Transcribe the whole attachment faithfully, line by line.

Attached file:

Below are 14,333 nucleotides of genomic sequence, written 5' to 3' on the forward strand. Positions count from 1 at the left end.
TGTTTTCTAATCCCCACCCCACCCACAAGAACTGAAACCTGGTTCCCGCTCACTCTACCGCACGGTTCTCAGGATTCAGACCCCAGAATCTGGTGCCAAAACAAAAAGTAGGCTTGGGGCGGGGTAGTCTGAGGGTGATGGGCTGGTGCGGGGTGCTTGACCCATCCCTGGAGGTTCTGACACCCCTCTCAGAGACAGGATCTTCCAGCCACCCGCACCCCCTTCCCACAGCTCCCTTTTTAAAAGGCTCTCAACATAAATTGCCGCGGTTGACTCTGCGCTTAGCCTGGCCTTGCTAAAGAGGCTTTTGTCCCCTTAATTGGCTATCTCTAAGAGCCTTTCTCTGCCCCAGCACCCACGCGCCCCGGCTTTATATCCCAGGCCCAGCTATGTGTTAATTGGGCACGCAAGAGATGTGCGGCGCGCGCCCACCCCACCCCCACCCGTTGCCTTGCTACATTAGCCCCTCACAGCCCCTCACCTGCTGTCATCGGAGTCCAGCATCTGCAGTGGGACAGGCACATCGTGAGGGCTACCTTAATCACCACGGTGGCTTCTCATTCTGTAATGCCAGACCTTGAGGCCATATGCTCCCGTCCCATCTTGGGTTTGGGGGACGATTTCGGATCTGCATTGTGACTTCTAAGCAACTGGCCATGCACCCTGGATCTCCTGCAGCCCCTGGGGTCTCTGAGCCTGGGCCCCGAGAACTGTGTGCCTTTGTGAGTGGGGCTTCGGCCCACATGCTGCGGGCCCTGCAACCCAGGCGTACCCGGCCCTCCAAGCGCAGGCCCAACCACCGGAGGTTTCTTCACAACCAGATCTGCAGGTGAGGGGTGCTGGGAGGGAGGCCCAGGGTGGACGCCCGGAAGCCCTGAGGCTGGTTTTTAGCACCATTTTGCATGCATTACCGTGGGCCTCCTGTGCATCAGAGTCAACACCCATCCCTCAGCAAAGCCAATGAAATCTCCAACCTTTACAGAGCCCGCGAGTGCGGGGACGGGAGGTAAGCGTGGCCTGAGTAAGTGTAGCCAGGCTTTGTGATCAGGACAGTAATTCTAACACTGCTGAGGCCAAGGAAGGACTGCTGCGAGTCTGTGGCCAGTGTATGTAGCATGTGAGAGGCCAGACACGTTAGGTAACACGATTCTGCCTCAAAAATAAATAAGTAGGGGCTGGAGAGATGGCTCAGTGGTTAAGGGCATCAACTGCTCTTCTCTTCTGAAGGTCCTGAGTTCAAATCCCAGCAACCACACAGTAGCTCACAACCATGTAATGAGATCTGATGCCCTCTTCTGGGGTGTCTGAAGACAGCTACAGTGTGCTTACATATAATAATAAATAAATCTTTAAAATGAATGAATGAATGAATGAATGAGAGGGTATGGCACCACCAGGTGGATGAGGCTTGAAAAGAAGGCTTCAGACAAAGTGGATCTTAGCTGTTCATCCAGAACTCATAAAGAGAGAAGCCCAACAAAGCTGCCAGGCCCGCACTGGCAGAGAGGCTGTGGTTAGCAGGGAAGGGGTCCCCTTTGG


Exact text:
Below are 14,333 nucleotides of genomic sequence, written 5' to 3' on the forward strand. Positions count from 1 at the left end.
TGTTTTCTAATCCCCACCCCACCCACAAGAACTGAAACCTGGTTCCCGCTCACTCTACCGCACGGTTCTCAGGATTCAGACCCCAGAATCTGGTGCCAAAACAAAAAGTAGGCTTGGGGCGGGGTAGTCTGAGGGTGATGGGCTGGTGCGGGGTGCTTGACCCATCCCTGGAGGTTCTGACACCCCTCTCAGAGACAGGATCTTCCAGCCACCCGCACCCCCTTCCCACAGCTCCCTTTTTAAAAGGCTCTCAACATAAATTGCCGCGGTTGACTCTGCGCTTAGCCTGGCCTTGCTAAAGAGGCTTTTGTCCCCTTAATTGGCTATCTCTAAGAGCCTTTCTCTGCCCCAGCACCCACGCGCCCCGGCTTTATATCCCAGGCCCAGCTATGTGTTAATTGGGCACGCAAGAGATGTGCGGCGCGCGCCCACCCCACCCCCACCCGTTGCCTTGCTACATTAGCCCCTCACAGCCCCTCACCTGCTGTCATCGGAGTCCAGCATCTGCAGTGGGACAGGCACATCGTGAGGGCTACCTTAATCACCACGGTGGCTTCTCATTCTGTAATGCCAGACCTTGAGGCCATATGCTCCCGTCCCATCTTGGGTTTGGGGGACGATTTCGGATCTGCATTGTGACTTCTAAGCAACTGGCCATGCACCCTGGATCTCCTGCAGCCCCTGGGGTCTCTGAGCCTGGGCCCCGAGAACTGTGTGCCTTTGTGAGTGGGGCTTCGGCCCACATGCTGCGGGCCCTGCAACCCAGGCGTACCCGGCCCTCCAAGCGCAGGCCCAACCACCGGAGGTTTCTTCACAACCAGATCTGCAGGTGAGGGGTGCTGGGAGGGAGGCCCAGGGTGGACGCCCGGAAGCCCTGAGGCTGGTTTTTAGCACCATTTTGCATGCATTACCGTGGGCCTCCTGTGCATCAGAGTCAACACCCATCCCTCAGCAAAGCCAATGAAATCTCCAACCTTTACAGAGCCCGCGAGTGCGGGGACGGGAGGTAAGCGTGGCCTGAGTAAGTGTAGCCAGGCTTTGTGATCAGGACAGTAATTCTAACACTGCTGAGGCCAAGGAAGGACTGCTGCGAGTCTGTGGCCAGTGTATGTAGCATGTGAGAGGCCAGACACGTTAGGTAACACGATTCTGCCTCAAAAATAAATAAGTAGGGGCTGGAGAGATGGCTCAGTGGTTAAGGGCATCAACTGCTCTTCTCTTCTGAAGGTCCTGAGTTCAAATCCCAGCAACCACACAGTAGCTCACAACCATGTAATGAGATCTGATGCCCTCTTCTGGGGTGTCTGAAGACAGCTACAGTGTGCTTACATATAATAATAAATAAATCTTTAAAATGAATGAATGAATGAATGAATGAGAGGGTATGGCACCACCAGGTGGATGAGGCTTGAAAAGAAGGCTTCAGACAAAGTGGATCTTAGCTGTTCATCCAGAACTCATAAAGAGAGAAGCCCAACAAAGCTGCCAGGCCCGCACTGGCAGAGAGGCTGTGGTTAGCAGGGAAGGGGTCCCCTTTGG